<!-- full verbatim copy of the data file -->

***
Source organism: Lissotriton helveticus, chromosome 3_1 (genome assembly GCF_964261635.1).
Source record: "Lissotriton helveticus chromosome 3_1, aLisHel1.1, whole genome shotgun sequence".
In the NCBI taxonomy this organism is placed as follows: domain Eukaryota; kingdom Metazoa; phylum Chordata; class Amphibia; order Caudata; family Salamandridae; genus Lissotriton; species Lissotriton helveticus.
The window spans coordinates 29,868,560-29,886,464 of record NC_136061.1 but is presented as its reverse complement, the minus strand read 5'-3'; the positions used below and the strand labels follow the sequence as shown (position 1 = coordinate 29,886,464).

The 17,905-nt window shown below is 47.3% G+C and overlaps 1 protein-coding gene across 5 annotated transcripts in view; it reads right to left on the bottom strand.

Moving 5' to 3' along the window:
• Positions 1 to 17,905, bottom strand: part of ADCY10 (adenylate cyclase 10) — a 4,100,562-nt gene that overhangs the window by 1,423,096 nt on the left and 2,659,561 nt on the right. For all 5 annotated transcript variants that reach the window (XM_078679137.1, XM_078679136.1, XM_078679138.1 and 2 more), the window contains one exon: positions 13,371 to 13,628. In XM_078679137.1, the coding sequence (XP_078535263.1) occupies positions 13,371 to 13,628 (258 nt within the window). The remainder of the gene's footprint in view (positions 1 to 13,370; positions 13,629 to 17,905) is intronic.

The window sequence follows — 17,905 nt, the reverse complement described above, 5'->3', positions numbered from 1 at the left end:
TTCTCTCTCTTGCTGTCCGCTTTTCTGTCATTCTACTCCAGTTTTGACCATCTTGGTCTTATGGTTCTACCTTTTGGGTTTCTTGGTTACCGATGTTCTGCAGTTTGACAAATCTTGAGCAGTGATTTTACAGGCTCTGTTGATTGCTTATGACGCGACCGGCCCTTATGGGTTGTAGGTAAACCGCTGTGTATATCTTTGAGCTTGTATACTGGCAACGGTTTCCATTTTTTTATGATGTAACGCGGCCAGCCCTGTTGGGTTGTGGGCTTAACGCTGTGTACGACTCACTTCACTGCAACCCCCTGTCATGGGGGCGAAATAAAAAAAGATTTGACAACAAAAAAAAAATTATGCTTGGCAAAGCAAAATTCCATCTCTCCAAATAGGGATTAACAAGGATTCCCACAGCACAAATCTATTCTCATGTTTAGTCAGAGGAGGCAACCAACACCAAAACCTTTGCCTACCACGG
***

Source organism: Lissotriton helveticus, chromosome 3_1 (genome assembly GCF_964261635.1).
Source record: "Lissotriton helveticus chromosome 3_1, aLisHel1.1, whole genome shotgun sequence".
In the NCBI taxonomy this organism is placed as follows: domain Eukaryota; kingdom Metazoa; phylum Chordata; class Amphibia; order Caudata; family Salamandridae; genus Lissotriton; species Lissotriton helveticus.
The window spans coordinates 29,868,560-29,886,464 of record NC_136061.1 but is presented as its reverse complement, the minus strand read 5'-3'; the positions used below and the strand labels follow the sequence as shown (position 1 = coordinate 29,886,464).

The 17,905-nt window shown below is 47.3% G+C and overlaps 1 protein-coding gene across 5 annotated transcripts in view; it reads right to left on the bottom strand.

Moving 5' to 3' along the window:
• Positions 1 to 17,905, bottom strand: part of ADCY10 (adenylate cyclase 10) — a 4,100,562-nt gene that overhangs the window by 1,423,096 nt on the left and 2,659,561 nt on the right. For all 5 annotated transcript variants that reach the window (XM_078679137.1, XM_078679136.1, XM_078679138.1 and 2 more), the window contains one exon: positions 13,371 to 13,628. In XM_078679137.1, the coding sequence (XP_078535263.1) occupies positions 13,371 to 13,628 (258 nt within the window). The remainder of the gene's footprint in view (positions 1 to 13,370; positions 13,629 to 17,905) is intronic.

The window sequence follows — 17,905 nt, the reverse complement described above, 5'->3', positions numbered from 1 at the left end:
TTCTCTCTCTTGCTGTCCGCTTTTCTGTCATTCTACTCCAGTTTTGACCATCTTGGTCTTATGGTTCTACCTTTTGGGTTTCTTGGTTACCGATGTTCTGCAGTTTGACAAATCTTGAGCAGTGATTTTACAGGCTCTGTTGATTGCTTATGACGCGACCGGCCCTTATGGGTTGTAGGTAAACCGCTGTGTATATCTTTGAGCTTGTATACTGGCAACGGTTTCCATTTTTTTATGATGTAACGCGGCCAGCCCTGTTGGGTTGTGGGCTTAACGCTGTGTACGACTCACTTCACTGCAACCCCCTGTCATGGGGGCGAAATAAAAAAAGATTTGACAACAAAAAAAAAATTATGCTTGGCAAAGCAAAATTCCATCTCTCCAAATAGGGATTAACAAGGATTCCCACAGCACAAATCTATTCTCATGTTTAGTCAGAGGAGGCAACCAACACCAAAACCTTTGCCTACCACGG